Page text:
What It Means to Bless God
"Blessed be the God and Father." That those words signify an act of prayer is clear from many passages. "I will bless the LORD at all times: his praise shall continually be in my mouth" (Ps. 34:1). "Thus will I bless thee while I live: I will lift up my hands in thy name" (Ps. 63:4; cf. 1 Tim. 2:8). "Sing unto the LORD, bless his name" (Ps. 96:2). "Lift up your hands in the sanctuary, and bless the LORD" (Ps. 134:2). To bless God is to adore Him, to acknowledge His excellency, to express the highest veneration and gratitude. To bless God is to render Him the homage of our hearts as the Giver of every good and perfect gift. The three principal branches of prayer are humiliation, supplication, and adoration. Included in the first is confession of sin; in the second, making known our requests and interceding on behalf of others; in the third, thanksgiving and praise. Paul’s action here is a summons to all believers to unite with him in magnifying the Source of all our spiritual blessings: "Adored be God the Father."
By way of infinite eminency God is the "blessed" One (Mark 14:61)—a title which is peculiar and solely proper to Himself. Nevertheless, He is graciously pleased to hear His saints attest to His blessedness. This was intimated by Paul when, after declaring Him to be "God blessed for ever" he at once added his "Amen" to the statement (Rom. 1:25). This amen, "so be it," was added not to a blessing of invocation but to a joyful acclamation that expressed Paul’s own satisfaction and joy. "All thy works shall praise thee" (Ps. 145:10). His works alone bless Him, for they alone bear Him goodwill. They bless Him not only for what He is to them and for what He has done for them but for what He is in Himself.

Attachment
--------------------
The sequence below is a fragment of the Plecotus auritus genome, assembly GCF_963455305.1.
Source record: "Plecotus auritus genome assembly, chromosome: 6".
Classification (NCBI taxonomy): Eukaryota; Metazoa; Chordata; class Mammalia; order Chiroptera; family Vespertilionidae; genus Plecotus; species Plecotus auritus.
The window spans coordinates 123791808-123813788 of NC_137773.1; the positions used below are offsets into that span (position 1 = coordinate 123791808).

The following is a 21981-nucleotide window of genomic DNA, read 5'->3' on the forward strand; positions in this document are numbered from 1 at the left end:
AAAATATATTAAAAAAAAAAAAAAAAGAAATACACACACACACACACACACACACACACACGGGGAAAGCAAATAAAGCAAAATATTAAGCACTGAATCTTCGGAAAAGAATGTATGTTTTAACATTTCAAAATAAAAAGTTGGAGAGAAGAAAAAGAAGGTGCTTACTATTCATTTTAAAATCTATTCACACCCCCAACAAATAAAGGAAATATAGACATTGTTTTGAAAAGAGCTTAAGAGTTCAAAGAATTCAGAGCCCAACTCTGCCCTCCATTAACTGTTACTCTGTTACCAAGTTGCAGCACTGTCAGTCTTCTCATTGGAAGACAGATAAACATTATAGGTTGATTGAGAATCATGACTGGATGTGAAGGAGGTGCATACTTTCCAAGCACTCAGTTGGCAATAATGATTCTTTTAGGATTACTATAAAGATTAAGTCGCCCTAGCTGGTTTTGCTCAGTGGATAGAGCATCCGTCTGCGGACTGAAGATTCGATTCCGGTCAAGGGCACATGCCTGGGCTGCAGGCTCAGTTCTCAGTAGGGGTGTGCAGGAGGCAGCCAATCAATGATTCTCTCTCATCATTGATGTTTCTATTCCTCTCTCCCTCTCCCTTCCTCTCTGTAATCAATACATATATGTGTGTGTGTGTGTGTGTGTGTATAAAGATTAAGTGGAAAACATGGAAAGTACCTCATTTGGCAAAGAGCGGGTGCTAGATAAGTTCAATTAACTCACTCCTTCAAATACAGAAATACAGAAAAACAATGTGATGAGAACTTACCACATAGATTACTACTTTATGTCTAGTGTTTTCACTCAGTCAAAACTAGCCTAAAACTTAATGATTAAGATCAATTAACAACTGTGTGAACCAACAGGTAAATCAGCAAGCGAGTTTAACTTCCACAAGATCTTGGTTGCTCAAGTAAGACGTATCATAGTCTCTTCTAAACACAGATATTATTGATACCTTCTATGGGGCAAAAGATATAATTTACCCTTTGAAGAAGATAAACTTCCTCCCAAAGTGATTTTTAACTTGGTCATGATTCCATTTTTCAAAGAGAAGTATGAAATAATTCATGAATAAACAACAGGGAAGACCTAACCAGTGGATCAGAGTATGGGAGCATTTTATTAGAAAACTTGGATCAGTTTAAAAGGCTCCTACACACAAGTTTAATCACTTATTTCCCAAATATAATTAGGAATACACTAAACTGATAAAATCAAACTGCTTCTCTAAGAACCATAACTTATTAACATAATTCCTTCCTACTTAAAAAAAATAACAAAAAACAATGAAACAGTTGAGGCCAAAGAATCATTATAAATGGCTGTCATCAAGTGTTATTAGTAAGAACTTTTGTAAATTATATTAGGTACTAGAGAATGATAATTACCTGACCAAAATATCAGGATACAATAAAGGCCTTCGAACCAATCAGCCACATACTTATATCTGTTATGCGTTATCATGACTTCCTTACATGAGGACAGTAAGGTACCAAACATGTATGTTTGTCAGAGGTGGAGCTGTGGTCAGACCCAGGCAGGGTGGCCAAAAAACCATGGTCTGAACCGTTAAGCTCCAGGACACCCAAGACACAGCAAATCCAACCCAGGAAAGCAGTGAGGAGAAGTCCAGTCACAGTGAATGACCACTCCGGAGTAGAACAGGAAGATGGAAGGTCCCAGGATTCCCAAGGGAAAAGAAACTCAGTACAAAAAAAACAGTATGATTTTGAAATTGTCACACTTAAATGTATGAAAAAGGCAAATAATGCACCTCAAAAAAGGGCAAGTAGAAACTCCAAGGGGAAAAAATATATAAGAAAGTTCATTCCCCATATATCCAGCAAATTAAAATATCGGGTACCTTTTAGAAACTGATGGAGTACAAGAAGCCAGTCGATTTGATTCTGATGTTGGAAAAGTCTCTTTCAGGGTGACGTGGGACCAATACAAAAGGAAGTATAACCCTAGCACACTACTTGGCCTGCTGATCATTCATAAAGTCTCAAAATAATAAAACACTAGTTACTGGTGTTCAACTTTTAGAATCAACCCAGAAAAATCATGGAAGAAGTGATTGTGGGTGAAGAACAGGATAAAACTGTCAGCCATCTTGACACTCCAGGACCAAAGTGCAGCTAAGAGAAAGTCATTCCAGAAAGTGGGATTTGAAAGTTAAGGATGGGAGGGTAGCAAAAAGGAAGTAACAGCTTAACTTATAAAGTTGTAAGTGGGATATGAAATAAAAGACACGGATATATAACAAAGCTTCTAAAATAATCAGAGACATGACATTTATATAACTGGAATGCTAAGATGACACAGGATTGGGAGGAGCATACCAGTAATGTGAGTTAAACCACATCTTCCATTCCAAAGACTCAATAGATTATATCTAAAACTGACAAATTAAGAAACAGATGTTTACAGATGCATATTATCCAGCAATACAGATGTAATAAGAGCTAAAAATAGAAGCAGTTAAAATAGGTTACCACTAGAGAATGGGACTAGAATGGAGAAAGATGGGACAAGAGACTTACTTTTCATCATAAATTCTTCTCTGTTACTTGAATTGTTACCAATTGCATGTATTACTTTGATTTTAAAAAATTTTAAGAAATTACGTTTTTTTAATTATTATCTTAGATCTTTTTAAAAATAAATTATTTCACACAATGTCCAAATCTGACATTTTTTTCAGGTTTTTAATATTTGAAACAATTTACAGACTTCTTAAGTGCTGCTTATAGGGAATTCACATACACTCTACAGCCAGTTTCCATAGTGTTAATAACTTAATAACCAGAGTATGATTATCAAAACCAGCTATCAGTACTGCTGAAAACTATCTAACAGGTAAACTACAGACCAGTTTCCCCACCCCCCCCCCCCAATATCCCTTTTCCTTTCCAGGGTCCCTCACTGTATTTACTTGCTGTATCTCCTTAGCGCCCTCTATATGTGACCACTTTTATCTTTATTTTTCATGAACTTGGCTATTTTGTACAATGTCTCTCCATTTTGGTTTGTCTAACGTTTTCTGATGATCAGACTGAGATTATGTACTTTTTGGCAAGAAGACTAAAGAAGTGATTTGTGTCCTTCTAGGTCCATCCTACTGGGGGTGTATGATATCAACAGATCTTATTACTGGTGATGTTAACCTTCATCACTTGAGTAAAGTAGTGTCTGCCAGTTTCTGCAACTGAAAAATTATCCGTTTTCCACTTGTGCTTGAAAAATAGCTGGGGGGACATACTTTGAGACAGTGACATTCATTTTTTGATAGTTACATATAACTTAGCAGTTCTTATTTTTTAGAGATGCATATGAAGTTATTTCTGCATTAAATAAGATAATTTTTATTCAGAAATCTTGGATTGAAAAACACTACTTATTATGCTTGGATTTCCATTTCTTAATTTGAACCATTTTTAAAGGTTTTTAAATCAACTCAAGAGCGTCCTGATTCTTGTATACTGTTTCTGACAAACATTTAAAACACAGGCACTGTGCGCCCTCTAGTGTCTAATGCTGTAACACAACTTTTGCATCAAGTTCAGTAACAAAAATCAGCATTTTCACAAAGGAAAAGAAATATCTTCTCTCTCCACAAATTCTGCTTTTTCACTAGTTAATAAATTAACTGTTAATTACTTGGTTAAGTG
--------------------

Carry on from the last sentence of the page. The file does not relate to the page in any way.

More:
The nature of this prayer, then, is not a petitionary one like those which come later in Ephesians, but it is an ascription of praise, evoked by an apprehension of the spiritual blessings with which God the Father has blessed His people. The principal blessings are described in the verses which immediately follow Ephesians 1:3. The prayer was an adoring of God for such an amazing portion, such inestimable treasure, such a glorious inheritance. The apostle was filled with overwhelming gratitude for such infinite love and grace, and like new wine bursting out of the old bottle into which it was poured, fervent thanksgiving flowed forth from him. Someone has beautifully said, "The first notes of the everlasting song of the heavenly world are sounded here below, and are produced and drawn forth by a sense of God’s goodness and mercy as revealed to the soul, and especially when the love of God is shed abroad in the heart by the Holy Spirit." It was this which made David exclaim, "Bless the LORD, O my soul: and all that is within me, bless his holy name" (Ps. 103:1). He blessed God for having so richly blessed him.
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